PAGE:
IDEAS home Printed from https://ideas.repec.org/p/uts/rpaper/345.html
   My bibliography  Save this paper

Automated Liquidity Provision

Author

Abstract

Traditional market makers are losing their importance as automated systems have largely assumed the role of liquidity provision in markets. We update the model of Glosten and Milgrom (1985) to analyze this new world: we add multiple securities and introduce an automated market maker who prices order flow for all securities contemporaneously. This automated participant transacts the majority of orders, sets prices that are more efficient, reduces spreads, and increases informed and decreases uninformed traders' transaction costs. The model's predictions match very well with recent empirical findings and are difficult to replicate with alternative models.

Suggested Citation

  • Austin Gerig & David Michayluk, 2014. "Automated Liquidity Provision," Research Paper Series 345, Quantitative Finance Research Centre, University of Technology, Sydney.
  • Handle: RePEc:uts:rpaper:345
    as

    Download full text from publisher

    File URL: https://www.uts.edu.au/sites/default/files/rp345.pdf
    Download Restriction: no

    Other versions of this item:

    References listed on IDEAS

    as
    1. Biais, Bruno & Glosten, Larry & Spatt, Chester, 2005. "Market microstructure: A survey of microfoundations, empirical results, and policy implications," Journal of Financial Markets, Elsevier, vol. 8(2), pages 217-264, May.
    2. Garbade, Kenneth D & Silber, William L, 1979. "Structural Organization of Secondary Markets: Clearing Frequency, Dealer Activity and Liquidity Risk," Journal of Finance, American Finance Association, vol. 34(3), pages 577-593, June.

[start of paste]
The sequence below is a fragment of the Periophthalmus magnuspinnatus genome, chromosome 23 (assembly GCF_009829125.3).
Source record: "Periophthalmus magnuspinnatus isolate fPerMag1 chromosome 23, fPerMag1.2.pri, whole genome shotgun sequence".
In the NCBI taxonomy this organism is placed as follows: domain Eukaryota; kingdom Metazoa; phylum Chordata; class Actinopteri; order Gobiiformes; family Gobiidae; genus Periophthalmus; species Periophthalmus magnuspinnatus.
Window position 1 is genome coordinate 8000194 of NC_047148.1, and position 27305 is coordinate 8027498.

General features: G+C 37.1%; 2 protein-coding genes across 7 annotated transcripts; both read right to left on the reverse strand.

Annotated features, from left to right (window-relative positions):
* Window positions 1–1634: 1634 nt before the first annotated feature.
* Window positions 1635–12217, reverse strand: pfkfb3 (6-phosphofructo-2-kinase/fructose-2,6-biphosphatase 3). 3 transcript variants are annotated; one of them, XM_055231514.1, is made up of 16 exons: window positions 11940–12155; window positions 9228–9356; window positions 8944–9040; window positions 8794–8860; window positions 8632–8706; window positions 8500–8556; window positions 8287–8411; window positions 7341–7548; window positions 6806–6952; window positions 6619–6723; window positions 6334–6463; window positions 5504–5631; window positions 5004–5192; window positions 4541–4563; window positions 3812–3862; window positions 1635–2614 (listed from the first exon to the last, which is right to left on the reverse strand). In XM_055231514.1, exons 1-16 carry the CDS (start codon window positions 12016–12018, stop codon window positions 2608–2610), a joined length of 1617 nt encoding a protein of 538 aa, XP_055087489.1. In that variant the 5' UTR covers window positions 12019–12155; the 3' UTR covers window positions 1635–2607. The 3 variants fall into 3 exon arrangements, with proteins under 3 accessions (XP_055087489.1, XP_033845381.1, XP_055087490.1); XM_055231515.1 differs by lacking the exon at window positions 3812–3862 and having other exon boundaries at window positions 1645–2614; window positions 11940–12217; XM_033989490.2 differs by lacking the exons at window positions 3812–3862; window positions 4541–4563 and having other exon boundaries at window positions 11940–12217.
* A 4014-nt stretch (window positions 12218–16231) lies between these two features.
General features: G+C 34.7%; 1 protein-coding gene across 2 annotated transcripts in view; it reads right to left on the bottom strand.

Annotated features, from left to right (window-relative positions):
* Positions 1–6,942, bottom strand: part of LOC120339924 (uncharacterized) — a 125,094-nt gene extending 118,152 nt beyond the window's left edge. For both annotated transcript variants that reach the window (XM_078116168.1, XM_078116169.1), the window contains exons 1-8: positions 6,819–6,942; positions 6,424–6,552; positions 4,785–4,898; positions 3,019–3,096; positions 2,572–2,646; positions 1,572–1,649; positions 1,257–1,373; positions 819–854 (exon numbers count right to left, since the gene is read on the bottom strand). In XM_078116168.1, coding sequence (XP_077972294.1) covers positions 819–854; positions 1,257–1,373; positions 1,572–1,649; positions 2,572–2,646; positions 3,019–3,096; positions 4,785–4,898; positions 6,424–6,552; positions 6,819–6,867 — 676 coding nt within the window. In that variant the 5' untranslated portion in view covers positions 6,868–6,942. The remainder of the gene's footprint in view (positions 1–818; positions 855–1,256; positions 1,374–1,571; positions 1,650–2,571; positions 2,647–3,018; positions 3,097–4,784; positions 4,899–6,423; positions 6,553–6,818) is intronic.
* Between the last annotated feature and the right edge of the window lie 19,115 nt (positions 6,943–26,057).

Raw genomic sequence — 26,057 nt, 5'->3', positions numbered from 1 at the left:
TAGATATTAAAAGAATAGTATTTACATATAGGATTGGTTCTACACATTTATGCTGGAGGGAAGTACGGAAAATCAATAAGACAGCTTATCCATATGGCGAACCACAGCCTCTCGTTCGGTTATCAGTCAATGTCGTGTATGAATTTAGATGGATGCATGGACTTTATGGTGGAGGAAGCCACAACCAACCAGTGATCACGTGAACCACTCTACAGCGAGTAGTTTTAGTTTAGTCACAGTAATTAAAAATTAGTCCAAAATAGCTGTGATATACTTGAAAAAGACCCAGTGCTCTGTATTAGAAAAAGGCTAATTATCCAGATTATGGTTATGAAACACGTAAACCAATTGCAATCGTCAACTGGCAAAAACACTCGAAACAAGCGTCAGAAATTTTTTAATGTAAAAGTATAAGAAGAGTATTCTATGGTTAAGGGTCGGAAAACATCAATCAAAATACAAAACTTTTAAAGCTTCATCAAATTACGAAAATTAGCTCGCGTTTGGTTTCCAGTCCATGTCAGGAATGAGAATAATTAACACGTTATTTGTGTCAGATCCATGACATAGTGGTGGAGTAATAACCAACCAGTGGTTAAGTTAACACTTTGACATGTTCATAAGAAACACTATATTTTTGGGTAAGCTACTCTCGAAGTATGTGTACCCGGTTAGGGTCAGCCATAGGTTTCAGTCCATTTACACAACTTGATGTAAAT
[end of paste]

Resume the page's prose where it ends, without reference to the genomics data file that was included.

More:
3. Shmuel Baruch & Gideon Saar, 2009. "Asset Returns and the Listing Choice of Firms," Review of Financial Studies, Society for Financial Studies, vol. 22(6), pages 2239-2274, June.
    4. Biais, Bruno & Foucault, Thierry & Moinas, Sophie, 2015. "Equilibrium fast trading," Journal of Financial Economics, Elsevier, vol. 116(2), pages 292-313.
    5. Carrion, Allen, 2013. "Very fast money: High-frequency trading on the NASDAQ," Journal of Financial Markets, Elsevier, vol. 16(4), pages 680-711.
    6. Oliver Hansch & Narayan Y. Naik & S. Viswanathan, 1999. "Preferencing, Internalization, Best Execution, and Dealer Profits," Journal of Finance, American Finance Association, vol. 54(5), pages 1799-1828, October.
    7. Paolo Pasquariello & Clara Vega, 2015. "Strategic Cross-Trading in the U.S. Stock Market," Review of Finance, European Finance Association, vol. 19(1), pages 229-282.
    8. Thierry Foucault & Johan Hombert & Ioanid Roşu, 2016. "News Trading and Speed," Journal of Finance, American Finance Association, vol. 71(1), pages 335-382, February.
    9. Dan Bernhardt & Bart Taub, 2008. "Cross‐Asset Speculation in Stock Markets," Journal of Finance, American Finance Association, vol. 63(5), pages 2385-2427, October.
    10. Terrence Hendershott & Charles M. Jones & Albert J. Menkveld, 2011. "Does Algorithmic Trading Improve Liquidity?," Journal of Finance, American Finance Association, vol. 66(1), pages 1-33, February.
    11. Evan Gatev & William N. Goetzmann & K. Geert Rouwenhorst, 2006. "Pairs Trading: Performance of a Relative-Value Arbitrage Rule," Review of Financial Studies, Society for Financial Studies, vol. 19(3), pages 797-827.
    12. Jonathan Brogaard & Terrence Hendershott & Ryan Riordan, 2014. "High-Frequency Trading and Price Discovery," Review of Financial Studies, Society for Financial Studies, vol. 27(8), pages 2267-2306.